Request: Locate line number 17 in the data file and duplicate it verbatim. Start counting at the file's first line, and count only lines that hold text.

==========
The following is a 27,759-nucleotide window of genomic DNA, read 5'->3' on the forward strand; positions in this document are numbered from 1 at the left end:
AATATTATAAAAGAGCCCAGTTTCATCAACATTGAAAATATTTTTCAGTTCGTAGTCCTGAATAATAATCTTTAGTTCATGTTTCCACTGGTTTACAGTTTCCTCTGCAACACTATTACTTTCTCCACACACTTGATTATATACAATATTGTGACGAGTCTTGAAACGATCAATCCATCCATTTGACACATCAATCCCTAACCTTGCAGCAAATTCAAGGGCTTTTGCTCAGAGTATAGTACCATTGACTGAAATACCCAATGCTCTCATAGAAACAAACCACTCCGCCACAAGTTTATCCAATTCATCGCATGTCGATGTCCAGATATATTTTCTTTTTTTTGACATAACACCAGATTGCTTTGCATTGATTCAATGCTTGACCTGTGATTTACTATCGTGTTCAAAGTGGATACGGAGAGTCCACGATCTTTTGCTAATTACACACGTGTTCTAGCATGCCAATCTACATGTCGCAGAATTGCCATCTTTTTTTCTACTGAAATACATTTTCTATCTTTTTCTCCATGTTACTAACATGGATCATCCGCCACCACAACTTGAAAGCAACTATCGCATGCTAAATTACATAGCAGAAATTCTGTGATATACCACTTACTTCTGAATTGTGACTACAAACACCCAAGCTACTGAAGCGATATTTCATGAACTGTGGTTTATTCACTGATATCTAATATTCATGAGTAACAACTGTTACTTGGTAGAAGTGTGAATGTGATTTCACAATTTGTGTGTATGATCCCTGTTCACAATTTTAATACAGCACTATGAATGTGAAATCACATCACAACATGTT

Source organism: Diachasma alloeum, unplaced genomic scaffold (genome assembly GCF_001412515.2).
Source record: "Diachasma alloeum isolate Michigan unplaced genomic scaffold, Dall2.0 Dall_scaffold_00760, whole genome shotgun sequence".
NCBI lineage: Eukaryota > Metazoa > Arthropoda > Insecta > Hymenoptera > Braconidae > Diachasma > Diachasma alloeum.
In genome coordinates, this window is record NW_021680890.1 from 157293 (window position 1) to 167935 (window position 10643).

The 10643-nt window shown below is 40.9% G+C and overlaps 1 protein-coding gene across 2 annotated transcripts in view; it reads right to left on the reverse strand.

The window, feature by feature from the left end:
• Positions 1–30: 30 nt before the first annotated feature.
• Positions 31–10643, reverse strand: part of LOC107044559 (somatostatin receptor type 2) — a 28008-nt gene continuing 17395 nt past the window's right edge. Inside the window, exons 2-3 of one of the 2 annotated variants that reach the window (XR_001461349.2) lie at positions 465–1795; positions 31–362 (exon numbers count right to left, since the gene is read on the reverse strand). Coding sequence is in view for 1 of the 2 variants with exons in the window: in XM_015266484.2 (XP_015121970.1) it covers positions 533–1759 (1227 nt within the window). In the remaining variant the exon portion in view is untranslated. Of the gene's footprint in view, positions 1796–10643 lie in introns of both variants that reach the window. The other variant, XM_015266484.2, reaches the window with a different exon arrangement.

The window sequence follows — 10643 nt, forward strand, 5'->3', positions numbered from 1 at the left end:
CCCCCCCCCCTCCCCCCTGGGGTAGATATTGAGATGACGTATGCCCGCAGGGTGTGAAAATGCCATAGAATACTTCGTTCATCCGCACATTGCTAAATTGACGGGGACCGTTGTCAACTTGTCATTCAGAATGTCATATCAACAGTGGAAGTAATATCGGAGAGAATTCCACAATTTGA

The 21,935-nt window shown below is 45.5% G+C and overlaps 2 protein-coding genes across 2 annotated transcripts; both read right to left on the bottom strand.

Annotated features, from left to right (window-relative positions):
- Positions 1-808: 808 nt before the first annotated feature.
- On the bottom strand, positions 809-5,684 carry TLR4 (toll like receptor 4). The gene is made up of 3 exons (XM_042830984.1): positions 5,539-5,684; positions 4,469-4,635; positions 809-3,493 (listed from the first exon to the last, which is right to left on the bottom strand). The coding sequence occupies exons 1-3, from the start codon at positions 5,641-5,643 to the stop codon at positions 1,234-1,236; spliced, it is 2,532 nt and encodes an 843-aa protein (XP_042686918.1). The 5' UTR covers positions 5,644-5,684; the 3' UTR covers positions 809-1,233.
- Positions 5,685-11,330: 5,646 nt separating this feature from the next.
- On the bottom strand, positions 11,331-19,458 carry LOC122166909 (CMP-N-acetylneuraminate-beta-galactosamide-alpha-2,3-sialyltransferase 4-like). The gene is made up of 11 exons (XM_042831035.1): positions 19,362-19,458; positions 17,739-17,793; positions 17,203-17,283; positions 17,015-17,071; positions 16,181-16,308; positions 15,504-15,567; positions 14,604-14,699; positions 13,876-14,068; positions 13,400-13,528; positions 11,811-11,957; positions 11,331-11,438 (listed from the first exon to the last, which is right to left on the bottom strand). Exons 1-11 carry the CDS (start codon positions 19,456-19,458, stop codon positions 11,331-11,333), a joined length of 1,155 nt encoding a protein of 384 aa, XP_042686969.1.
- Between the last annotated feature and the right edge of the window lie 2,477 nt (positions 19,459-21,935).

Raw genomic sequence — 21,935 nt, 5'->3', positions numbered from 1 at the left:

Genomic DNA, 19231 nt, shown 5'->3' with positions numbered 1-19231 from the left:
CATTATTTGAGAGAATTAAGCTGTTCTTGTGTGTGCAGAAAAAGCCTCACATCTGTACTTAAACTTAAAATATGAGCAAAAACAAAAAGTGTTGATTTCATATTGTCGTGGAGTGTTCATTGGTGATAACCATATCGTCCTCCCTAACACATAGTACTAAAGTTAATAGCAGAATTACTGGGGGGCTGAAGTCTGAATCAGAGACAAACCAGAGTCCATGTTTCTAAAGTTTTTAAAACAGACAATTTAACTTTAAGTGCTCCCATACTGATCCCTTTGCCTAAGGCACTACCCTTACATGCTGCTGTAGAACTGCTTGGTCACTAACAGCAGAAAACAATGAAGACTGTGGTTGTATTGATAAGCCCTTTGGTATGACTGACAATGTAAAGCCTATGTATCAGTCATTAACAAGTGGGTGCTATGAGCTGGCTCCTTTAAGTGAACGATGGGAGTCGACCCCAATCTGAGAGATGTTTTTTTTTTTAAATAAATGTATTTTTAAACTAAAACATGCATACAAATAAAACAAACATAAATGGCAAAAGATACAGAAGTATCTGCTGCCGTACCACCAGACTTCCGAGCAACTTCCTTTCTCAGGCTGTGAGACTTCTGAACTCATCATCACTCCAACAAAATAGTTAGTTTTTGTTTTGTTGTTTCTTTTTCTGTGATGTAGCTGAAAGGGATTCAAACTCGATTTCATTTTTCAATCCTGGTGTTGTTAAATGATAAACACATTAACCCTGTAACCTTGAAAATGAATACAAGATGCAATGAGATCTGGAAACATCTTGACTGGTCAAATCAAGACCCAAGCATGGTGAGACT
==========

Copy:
- Positions 5,685-11,330: 5,646 nt separating this feature from the next.